My question is, are you trying to become more Japanese?
    Last edited by cafezinho; 10/18/2006 1:22pm at .
  5. SimonBelmont is offline

    Registered Member

    Join Date
    Sep 2006
    Posts
    128

    Posted On:
    10/18/2006 1:36pm


     Style: BJJ

    --
    Hell yeah! Hell no!
    Quote Originally Posted by Jobed
    Anyway, now that I know all this about Bujinkan, I think I'm giving up on studying it until I can find a legitimate personal student of Hatsumi's to learn from. In the mean time, I'm gonna go work on my athleticism in capoeira.
    Why not find a legitimate fighting style to work on your athleticism?

    Or let me rephrase that: What about Capoeira attracts you? Is it the music, the dancing, the pretty Brazilian girls? Because if it is only the athleticism that you want you could try out legimitate striking or grappling art and kill two birds with one stone. You would be working on your athleticism and you would expose yourself to a legitimate fighting art. Additionally, you would gain a different perspecitve into MAs.

    Just an idea. It's not like I think there is anything wrong with Capoeira my girlfriend who is Brazilian used to practice Capoeira. She also used to do Ballet and Modern Dance... All very athletic art forms but not exactly practical in a fight.
  6. Jobed is offline

    Featherweight

    Join Date
    Oct 2006
    Posts
    17

    Posted On:
    10/18/2006 2:22pm

    Bullshido Newbie
     Style: Shito-ryu

    --
    Hell yeah! Hell no!
    It's the specific kind of athleticism in capoeira that attracts me -- the powerful jumping acrobatic type of athleticism...but ya, you found me out, it's mostly the brazilian girls. JK

    As I mentioned before, I've been in legitmate fighting arts for seventeen years, won several sparring tournaments, and lived in Japan while I trained with members of the Japanese national karate team.

    I'm looking for something different now.
    Last edited by Jobed; 10/18/2006 2:26pm at .
  7. cyrijl is offline
    cyrijl's Avatar

    Light Heavyweight

    Join Date
    Mar 2003
    Location
    Boston, MA
    Posts
    3,796

    Posted On:
    10/18/2006 3:52pm

    supporting member
     Style: BJJ, MT, Yoga

    --
    Hell yeah! Hell no!
    Jobed is why I refuse to go to California....i imagine the whole state is like him. I know it is ignorant, but that is just how I feel.

    As far as deep and meditative:
    Those who strive to be dry, should not jump in the pool. For the pool is filled with the wetness of the soul. But, if you strongly believe you are dry, whilst in the depths of the pool, then you remain dry. Why? Because you are an idiot and don't live in reality.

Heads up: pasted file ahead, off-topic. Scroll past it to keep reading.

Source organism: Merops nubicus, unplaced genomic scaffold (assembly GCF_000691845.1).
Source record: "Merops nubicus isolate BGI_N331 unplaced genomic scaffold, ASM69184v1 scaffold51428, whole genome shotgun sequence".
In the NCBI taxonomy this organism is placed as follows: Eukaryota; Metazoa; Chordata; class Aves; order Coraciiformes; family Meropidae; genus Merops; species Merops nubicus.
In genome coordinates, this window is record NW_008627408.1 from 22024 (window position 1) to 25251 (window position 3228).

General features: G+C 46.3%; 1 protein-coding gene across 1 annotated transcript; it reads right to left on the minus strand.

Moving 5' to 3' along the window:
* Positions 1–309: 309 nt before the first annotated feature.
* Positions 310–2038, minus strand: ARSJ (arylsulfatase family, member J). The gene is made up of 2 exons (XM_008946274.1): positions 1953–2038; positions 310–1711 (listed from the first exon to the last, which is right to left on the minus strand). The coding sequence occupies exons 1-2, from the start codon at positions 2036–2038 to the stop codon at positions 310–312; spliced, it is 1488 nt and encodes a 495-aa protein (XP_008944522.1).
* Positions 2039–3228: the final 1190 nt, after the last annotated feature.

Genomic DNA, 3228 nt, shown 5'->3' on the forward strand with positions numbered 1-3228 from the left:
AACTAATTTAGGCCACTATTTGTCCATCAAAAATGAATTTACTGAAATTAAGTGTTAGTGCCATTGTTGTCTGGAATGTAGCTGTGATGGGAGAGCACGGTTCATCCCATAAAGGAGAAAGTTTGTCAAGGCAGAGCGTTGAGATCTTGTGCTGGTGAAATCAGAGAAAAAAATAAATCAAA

i edited out the personal attack
    There is no cheating, there is only jiu-jitsu.
  8. cyrijl is offline
    cyrijl's Avatar

    Light Heavyweight

    Join Date
    Mar 2003
    Location
    Boston, MA
    Posts
    3,796

    Posted On:
    10/18/2006 3:58pm

    supporting member
     Style: BJJ, MT, Yoga

    --
    Hell yeah! Hell no!
    I did the ninjer thing for one week. One day the instructor said something to the effect. "None of you really know how to take a punch" and basically told the students they wouldn't do well in a real fight. The instructor was a cop who also trained in boxing and some other real striking arts. He readily admitted the ninjitsu thing was not for combat.

    The drills were silly, the techniques overly complicated. This, combined with fat brownbelts, uncoordinated high-level students and a myriad of other reasons made me realize this was not the place to train.
    There is no cheating, there is only jiu-jitsu.
  9. shinbushi is offline
    shinbushi's Avatar

    Registered Member

    Join Date
    Aug 2002
    Location
    Manhattan Beach, California, United States
    Posts
    897

    Posted On:
    10/18/2006 4:09pm


     Style: Muay Thai, Judo, BJJ

    --
    Hell yeah! Hell no!
    Quote Originally Posted by Jobed
    I'm going to Israel in a few months, so maybe I'll try to study with Doron Navon who was Hatsumi's first non-Japanese student and who Glenn Morris has a great deal of respect for.

    Thanks again.
    Doron no longer (on hiatus, his words) from the Bujinkan, as he is musch more into his Feldenkrais these days. But if you are in Isreal check out Moti Navi at the Bujinkan Isreal dojo
  10. SimonBelmont is offline

    Registered Member

    Join Date
    Sep 2006
    Posts
    128

    Posted On:
    10/18/2006 4:16pm


     Style: BJJ

    --
    Hell yeah! Hell no!
    Quote Originally Posted by cyrijl
    Jobed is why I refuse to go to California....i imagine the whole state is like him. I know it is ignorant, but that is just how I feel.
    I get the feeling you've never been to California...

    Count the number of world class MAs in California count the number of world class Fighters in California. For you BJJ nutriders: count the number of Gracies in California.

    **** it forget all that...

    Consider for one moment the multitude of smoking hot babes in California.

    No dude, no offense but you're dead wrong on this one. Trust me I was born in Houston, Texas lived there for almost 12 years of my life, not a bad place. Still:

    YOU WANT TO BE IN CALIFORNIA. Take my word for it or at least just try it out first before you knock it.

    Don't let guys like this "nobed" character turn you away.
Page 8 of 11 FirstFirst ... 45678 91011 LastLast

Bookmarks

Posting Permissions

  • You may not post new threads
  • You may not post replies
  • You may not post attachments
  • You may not edit your posts
  •  

Powered by vBulletin™© contact@vbulletin.com vBulletin Solutions, Inc. 2011 All rights reserved.